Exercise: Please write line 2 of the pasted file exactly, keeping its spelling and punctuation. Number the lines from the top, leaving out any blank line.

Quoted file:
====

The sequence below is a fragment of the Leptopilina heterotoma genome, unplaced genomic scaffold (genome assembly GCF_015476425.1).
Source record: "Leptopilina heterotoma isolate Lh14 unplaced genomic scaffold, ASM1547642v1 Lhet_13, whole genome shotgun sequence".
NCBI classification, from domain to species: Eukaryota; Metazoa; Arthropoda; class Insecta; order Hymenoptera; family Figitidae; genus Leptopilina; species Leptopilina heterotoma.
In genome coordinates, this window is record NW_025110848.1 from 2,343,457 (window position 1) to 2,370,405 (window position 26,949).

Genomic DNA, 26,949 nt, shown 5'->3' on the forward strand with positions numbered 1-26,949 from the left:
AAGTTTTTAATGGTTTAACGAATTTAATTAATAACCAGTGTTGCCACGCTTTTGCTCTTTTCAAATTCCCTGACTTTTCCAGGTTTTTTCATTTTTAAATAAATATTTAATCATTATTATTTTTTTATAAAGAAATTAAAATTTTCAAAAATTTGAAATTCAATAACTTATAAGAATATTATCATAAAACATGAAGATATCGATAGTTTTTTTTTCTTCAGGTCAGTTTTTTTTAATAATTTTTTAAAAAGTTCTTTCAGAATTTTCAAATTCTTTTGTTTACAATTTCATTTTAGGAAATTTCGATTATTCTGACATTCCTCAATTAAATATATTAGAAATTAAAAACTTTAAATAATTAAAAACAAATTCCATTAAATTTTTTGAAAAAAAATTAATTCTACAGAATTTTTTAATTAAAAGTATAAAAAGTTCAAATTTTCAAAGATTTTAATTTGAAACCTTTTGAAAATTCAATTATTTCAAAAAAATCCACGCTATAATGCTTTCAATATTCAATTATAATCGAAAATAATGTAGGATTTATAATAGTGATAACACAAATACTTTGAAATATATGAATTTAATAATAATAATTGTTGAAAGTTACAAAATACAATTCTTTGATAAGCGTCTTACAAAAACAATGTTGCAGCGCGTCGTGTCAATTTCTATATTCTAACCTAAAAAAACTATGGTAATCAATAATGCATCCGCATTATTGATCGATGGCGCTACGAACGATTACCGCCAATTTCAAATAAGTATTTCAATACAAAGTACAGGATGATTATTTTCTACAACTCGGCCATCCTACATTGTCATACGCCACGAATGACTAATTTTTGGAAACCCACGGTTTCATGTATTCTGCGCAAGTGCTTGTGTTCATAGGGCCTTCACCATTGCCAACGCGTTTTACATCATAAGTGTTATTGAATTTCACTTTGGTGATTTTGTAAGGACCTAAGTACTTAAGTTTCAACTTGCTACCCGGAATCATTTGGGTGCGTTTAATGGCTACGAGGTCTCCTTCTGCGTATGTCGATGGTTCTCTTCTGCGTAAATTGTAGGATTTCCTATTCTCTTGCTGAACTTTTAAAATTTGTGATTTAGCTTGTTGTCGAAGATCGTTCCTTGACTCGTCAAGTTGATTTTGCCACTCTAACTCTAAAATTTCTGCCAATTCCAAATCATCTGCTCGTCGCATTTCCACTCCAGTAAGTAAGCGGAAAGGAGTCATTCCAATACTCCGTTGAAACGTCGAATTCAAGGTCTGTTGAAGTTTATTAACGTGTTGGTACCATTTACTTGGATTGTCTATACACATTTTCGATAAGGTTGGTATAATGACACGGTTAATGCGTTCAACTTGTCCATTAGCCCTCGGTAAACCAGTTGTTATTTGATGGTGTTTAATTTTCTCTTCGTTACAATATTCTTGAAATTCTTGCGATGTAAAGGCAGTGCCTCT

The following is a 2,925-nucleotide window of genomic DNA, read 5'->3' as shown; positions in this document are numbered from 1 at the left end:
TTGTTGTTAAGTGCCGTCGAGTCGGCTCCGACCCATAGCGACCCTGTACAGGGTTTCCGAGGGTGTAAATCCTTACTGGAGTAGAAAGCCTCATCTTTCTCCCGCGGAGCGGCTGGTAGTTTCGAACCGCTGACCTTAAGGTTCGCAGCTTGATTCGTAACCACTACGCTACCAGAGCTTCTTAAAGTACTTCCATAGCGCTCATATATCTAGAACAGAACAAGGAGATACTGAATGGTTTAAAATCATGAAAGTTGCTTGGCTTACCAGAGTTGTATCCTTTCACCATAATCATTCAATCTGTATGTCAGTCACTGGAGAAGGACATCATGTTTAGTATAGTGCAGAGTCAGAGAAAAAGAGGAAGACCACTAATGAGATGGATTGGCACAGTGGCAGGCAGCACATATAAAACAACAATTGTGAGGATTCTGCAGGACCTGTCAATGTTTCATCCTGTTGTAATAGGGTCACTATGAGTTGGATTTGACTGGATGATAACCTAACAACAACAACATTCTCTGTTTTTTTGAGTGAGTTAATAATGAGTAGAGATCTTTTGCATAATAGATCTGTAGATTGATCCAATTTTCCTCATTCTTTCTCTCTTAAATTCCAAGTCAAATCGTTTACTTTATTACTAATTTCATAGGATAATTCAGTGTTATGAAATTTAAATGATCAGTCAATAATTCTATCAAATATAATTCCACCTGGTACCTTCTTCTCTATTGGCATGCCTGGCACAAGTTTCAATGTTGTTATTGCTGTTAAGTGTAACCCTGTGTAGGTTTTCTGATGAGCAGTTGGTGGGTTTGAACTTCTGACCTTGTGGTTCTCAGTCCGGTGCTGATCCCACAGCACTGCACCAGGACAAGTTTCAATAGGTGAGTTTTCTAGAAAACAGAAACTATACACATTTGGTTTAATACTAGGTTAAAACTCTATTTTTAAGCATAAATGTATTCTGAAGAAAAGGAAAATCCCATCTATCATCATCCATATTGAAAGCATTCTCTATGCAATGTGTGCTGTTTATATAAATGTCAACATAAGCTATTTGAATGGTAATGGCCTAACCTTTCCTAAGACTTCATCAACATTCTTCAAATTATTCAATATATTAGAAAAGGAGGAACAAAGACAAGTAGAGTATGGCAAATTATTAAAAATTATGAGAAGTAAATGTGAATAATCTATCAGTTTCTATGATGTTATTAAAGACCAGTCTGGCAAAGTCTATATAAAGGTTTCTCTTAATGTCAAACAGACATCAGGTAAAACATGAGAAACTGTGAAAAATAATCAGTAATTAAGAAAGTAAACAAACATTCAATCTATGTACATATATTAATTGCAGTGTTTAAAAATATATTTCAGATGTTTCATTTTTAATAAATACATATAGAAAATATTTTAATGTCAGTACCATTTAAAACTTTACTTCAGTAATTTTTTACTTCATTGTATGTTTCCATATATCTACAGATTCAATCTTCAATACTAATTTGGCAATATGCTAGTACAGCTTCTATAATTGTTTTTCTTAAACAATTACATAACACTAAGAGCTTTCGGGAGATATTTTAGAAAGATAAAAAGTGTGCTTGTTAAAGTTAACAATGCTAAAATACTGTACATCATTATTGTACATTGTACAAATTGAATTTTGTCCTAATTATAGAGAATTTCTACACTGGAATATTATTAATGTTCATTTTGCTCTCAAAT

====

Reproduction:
Source record: "Leptopilina heterotoma isolate Lh14 unplaced genomic scaffold, ASM1547642v1 Lhet_13, whole genome shotgun sequence".